Pokemon Sword and Shield won't support Pokemon Global Link for competitive play

Pokemon Sword and Shield
(Image credit: Nintendo)

The Pokemon Company has confirmed Pokemon Sword and Shield will not use Pokemon Global Link, which has been a mainstay feature in the series for many years. Global Link is used for online multiplayer competitions, and also lets you track your battle rankings in competitive play. “For Pokemon Sword and Shield, services equivalent to the current Rating Battle and Online Competitions are planned to be supported,” the official post released at Gamescom 2019 states, “however, PGL will not support Pokemon Sword and Shield.” 

Instead, battles and competitions will use Nintendo Switch’s connectivity features, meaning anyone who wants to get stuck into any kind of competitive play will need a Nintendo Switch Online subscription. Some of Global Link’s features such as rankings and event calendars are set to be implemented using the recently announced Pokemon Home, a new Cloud service for iOS and Android. The service is due to launch in early 2020, and is also supposed to act as a replacement for the Pokemon Bank system that allows you to store and transfer Pokemon across multiple Pokemon games. 

Pokemon Global Link was first introduced into the series in Black and White, where you would use Dream Smoke to sync your game up to the online features. Pokemon Sword and Shield’s ranked mode Battle Stadium has a five-tier ranking system and will match you against other trainers of similar ranking. Official competitions will also be held that will all have their own specific regulations, but The Pokemon Company revealed that any players who do well in the competitions may even have the chance to take part in the World Championships.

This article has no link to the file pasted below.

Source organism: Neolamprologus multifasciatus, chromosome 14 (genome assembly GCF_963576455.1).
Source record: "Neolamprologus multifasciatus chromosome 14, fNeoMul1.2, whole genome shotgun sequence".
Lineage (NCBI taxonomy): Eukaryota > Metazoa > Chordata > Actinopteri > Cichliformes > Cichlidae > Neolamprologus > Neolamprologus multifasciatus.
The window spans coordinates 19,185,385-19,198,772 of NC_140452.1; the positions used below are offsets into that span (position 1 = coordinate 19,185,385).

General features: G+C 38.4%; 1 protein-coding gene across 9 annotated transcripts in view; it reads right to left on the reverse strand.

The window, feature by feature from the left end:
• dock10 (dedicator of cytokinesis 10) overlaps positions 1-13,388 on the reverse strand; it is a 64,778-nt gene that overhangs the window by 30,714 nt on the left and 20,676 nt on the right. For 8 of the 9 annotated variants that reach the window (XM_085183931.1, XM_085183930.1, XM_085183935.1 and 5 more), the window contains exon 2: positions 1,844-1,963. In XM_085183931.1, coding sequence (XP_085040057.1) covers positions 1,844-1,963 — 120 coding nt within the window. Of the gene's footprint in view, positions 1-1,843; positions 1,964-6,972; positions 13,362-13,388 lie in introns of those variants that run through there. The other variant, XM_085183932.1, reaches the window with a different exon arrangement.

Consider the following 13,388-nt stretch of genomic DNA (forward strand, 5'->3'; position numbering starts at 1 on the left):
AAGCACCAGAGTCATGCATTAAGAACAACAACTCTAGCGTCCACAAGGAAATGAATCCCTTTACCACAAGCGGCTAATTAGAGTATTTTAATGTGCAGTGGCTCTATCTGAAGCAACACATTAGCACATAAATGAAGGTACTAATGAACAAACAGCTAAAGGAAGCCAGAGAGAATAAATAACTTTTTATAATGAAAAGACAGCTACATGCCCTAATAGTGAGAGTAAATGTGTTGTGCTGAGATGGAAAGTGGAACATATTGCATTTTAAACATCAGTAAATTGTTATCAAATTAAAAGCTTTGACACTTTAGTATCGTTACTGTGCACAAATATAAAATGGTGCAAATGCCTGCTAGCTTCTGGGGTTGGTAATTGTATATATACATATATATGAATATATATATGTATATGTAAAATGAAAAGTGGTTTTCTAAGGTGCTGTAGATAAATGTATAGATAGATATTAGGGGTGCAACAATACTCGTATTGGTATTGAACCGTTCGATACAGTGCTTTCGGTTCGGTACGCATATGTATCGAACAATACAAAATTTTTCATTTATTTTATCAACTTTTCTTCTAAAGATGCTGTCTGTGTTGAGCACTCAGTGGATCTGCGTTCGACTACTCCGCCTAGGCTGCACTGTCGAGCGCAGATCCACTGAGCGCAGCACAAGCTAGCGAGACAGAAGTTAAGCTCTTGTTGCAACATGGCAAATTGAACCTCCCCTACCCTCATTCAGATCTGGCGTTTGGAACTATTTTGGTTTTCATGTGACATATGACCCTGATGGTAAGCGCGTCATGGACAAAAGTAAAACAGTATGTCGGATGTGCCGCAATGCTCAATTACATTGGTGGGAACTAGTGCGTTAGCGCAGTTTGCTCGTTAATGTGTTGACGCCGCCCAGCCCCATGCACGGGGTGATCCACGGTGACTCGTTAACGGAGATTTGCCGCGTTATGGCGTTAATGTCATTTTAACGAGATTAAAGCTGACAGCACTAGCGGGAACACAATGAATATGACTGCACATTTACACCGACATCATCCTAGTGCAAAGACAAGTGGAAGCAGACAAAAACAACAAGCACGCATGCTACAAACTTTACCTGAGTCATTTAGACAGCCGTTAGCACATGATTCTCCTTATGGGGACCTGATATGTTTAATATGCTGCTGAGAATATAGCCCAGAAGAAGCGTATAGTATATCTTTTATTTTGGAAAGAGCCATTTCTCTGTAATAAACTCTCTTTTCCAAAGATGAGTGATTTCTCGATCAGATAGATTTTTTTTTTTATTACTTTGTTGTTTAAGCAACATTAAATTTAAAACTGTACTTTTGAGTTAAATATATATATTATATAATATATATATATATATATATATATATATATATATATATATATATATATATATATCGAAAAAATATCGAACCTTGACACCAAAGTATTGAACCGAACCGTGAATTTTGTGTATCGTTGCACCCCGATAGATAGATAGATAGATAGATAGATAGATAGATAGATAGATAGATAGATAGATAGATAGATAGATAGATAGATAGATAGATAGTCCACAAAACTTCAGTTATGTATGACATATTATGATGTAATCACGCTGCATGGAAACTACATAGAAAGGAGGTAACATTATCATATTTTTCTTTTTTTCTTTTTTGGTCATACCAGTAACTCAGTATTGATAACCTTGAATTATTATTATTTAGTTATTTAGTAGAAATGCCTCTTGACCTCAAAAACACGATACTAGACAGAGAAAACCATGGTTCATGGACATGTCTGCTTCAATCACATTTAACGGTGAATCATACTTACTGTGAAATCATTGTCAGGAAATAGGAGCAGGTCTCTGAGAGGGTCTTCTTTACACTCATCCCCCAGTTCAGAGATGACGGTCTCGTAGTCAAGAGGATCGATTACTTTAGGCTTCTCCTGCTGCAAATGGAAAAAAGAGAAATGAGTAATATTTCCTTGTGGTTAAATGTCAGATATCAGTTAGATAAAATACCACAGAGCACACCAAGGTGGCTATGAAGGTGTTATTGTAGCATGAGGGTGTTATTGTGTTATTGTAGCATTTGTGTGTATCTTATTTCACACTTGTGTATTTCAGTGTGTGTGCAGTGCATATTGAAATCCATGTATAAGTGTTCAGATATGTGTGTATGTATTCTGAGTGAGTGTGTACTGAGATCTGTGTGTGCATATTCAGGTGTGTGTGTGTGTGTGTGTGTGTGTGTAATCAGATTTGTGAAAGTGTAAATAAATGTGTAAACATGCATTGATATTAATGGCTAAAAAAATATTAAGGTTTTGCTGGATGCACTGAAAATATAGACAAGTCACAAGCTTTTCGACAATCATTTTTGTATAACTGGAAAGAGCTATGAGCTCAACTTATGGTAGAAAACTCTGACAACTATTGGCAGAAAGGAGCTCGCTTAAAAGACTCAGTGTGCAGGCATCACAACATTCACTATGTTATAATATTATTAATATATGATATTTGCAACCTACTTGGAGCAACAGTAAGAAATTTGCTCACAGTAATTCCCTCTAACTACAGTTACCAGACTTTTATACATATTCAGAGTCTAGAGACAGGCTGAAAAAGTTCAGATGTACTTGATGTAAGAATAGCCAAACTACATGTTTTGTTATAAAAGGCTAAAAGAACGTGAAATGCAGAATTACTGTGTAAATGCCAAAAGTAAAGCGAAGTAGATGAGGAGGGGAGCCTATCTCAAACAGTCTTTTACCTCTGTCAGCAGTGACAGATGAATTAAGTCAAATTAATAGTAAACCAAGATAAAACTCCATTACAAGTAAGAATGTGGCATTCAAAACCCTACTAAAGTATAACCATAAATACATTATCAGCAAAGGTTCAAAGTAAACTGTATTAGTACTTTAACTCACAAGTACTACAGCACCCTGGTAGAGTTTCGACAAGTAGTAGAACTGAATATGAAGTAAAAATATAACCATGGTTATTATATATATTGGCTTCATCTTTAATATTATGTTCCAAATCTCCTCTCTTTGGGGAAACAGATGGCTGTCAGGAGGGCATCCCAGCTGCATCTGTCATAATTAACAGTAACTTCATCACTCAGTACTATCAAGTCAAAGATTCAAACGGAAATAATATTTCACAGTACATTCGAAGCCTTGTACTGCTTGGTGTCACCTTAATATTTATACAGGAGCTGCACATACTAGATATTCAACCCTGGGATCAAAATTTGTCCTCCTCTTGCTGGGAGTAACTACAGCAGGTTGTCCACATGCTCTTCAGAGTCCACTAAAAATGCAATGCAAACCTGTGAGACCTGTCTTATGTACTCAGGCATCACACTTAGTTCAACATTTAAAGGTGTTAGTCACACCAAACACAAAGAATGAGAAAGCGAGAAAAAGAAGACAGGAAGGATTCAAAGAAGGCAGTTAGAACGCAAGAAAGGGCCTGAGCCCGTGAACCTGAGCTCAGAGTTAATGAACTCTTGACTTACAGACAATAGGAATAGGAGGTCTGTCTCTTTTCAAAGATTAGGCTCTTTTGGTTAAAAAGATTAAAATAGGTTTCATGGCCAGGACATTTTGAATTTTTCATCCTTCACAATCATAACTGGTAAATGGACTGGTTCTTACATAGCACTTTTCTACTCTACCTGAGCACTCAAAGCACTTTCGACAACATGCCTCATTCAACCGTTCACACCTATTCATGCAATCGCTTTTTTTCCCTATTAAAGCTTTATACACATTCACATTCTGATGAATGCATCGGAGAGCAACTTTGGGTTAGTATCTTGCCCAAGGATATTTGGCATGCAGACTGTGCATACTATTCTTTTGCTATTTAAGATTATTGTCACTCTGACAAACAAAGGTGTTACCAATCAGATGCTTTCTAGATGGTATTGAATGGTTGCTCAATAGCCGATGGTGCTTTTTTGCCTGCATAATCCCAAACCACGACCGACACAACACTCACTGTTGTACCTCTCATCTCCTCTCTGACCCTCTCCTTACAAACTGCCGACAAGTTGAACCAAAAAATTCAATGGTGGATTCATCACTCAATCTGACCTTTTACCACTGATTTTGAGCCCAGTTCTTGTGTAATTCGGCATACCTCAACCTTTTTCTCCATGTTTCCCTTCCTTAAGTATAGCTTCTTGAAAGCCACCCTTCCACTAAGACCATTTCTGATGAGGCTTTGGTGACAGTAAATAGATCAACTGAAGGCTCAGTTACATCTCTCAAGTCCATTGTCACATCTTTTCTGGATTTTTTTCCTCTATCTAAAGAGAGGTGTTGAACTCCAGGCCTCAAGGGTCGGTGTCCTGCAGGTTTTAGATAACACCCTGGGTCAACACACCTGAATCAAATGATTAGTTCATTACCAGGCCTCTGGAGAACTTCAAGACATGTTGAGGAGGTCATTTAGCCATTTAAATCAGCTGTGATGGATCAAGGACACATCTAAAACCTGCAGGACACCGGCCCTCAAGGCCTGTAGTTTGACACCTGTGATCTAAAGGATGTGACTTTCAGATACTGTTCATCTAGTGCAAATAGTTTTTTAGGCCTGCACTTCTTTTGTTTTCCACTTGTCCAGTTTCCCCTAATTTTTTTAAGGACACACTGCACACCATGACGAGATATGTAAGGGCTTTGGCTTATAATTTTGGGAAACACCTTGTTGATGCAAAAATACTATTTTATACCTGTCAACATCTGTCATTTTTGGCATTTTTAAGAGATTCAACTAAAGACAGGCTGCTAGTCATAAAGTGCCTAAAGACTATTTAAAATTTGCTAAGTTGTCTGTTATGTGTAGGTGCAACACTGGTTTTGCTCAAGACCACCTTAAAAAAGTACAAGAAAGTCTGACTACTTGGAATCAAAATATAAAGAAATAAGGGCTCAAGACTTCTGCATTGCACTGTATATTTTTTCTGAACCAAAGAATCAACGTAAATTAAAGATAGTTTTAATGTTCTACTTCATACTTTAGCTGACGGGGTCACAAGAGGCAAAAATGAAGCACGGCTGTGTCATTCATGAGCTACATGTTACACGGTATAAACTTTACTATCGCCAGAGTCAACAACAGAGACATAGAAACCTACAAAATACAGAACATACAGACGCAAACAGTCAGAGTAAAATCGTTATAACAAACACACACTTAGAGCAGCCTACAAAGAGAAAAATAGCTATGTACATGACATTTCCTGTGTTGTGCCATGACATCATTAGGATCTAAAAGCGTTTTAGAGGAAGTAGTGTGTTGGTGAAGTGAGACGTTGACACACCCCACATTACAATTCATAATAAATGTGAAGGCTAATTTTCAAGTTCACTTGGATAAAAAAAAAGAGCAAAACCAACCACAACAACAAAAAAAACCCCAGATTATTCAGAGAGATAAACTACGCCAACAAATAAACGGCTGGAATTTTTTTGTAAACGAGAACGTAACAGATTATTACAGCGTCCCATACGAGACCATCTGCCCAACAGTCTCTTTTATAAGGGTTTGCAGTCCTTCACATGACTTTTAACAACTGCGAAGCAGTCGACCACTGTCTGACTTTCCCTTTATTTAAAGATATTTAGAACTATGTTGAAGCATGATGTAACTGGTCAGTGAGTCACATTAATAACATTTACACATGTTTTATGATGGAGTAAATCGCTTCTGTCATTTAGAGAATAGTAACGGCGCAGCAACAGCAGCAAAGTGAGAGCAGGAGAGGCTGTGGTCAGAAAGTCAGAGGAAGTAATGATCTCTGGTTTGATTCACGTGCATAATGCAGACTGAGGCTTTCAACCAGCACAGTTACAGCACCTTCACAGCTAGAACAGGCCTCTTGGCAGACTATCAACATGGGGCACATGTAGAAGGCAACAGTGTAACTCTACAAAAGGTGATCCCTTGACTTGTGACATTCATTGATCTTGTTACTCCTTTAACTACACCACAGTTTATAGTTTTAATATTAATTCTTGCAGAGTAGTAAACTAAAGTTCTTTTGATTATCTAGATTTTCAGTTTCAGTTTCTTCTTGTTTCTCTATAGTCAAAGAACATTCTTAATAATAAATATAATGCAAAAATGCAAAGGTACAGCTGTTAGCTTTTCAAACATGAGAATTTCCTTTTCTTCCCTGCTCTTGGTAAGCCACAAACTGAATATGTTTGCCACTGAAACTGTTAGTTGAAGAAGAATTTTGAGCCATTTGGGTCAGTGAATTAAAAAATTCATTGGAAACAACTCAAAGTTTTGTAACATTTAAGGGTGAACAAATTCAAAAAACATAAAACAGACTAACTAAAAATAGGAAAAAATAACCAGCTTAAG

Want to see more of Pokemon Sword and Shield? Go on a tour through an idyllic little town in the Galar region, featuring a train station and lots of Wooloos.

Heather Wald
Senior staff writer

I started out writing for the games section of a student-run website as an undergrad, and continued to write about games in my free time during retail and temp jobs for a number of years. Eventually, I earned an MA in magazine journalism at Cardiff University, and soon after got my first official role in the industry as a content editor for Stuff magazine. After writing about all things tech and games-related, I then did a brief stint as a freelancer before I landed my role as a staff writer here at GamesRadar+. Now I get to write features, previews, and reviews, and when I'm not doing that, you can usually find me lost in any one of the Dragon Age or Mass Effect games, tucking into another delightful indie, or drinking far too much tea for my own good.